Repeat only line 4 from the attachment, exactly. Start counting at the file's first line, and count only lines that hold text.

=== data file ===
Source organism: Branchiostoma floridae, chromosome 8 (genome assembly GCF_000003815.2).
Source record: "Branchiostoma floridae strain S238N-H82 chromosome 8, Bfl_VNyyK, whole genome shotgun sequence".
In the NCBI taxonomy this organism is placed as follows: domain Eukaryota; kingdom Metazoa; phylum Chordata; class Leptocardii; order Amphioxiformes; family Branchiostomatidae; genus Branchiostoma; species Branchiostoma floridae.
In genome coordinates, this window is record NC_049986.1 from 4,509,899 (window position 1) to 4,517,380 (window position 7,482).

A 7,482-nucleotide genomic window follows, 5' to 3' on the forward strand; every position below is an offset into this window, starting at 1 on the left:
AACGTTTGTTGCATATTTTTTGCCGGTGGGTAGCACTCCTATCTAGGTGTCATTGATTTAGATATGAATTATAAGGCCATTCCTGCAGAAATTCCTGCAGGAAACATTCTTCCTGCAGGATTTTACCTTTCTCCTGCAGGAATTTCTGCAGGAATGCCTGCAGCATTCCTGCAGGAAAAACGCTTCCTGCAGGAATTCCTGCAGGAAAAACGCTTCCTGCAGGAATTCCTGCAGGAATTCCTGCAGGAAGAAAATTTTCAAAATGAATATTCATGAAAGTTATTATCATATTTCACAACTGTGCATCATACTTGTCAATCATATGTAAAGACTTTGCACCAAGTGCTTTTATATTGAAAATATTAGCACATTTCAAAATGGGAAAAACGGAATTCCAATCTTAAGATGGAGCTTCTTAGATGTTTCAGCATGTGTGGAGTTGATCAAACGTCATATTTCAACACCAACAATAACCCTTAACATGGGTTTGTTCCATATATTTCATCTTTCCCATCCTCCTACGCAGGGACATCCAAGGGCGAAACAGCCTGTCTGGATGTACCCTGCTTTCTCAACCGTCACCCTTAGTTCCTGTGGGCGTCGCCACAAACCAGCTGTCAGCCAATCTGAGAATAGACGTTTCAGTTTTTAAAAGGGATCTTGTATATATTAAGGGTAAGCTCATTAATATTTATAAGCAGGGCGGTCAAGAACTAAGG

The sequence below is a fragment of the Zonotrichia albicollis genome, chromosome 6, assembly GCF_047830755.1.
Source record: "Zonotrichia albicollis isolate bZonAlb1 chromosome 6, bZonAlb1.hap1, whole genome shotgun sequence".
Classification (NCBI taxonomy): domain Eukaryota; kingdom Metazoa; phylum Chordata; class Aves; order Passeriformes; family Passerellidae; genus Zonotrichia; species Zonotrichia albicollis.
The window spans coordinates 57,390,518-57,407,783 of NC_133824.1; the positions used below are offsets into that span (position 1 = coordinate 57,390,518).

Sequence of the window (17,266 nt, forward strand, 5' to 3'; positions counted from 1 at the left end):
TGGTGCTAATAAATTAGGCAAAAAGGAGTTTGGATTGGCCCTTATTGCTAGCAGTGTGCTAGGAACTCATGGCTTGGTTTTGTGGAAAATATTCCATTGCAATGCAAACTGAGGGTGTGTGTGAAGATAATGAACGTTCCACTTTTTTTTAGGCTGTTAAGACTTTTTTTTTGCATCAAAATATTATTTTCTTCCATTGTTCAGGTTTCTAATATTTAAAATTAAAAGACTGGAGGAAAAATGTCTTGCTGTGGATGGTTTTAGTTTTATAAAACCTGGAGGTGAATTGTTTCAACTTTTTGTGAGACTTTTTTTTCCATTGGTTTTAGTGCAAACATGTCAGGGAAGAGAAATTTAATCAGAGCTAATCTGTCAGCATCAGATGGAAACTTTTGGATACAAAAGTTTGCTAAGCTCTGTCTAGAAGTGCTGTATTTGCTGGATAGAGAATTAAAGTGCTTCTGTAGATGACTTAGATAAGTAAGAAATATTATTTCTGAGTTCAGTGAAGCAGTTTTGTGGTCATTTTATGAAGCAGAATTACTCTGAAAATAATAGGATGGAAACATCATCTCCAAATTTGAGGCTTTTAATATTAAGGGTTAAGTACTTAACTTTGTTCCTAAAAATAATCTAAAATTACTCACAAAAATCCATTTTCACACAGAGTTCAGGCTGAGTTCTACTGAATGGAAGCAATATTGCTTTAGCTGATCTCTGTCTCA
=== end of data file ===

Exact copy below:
In genome coordinates, this window is record NC_049986.1 from 4,509,899 (window position 1) to 4,517,380 (window position 7,482).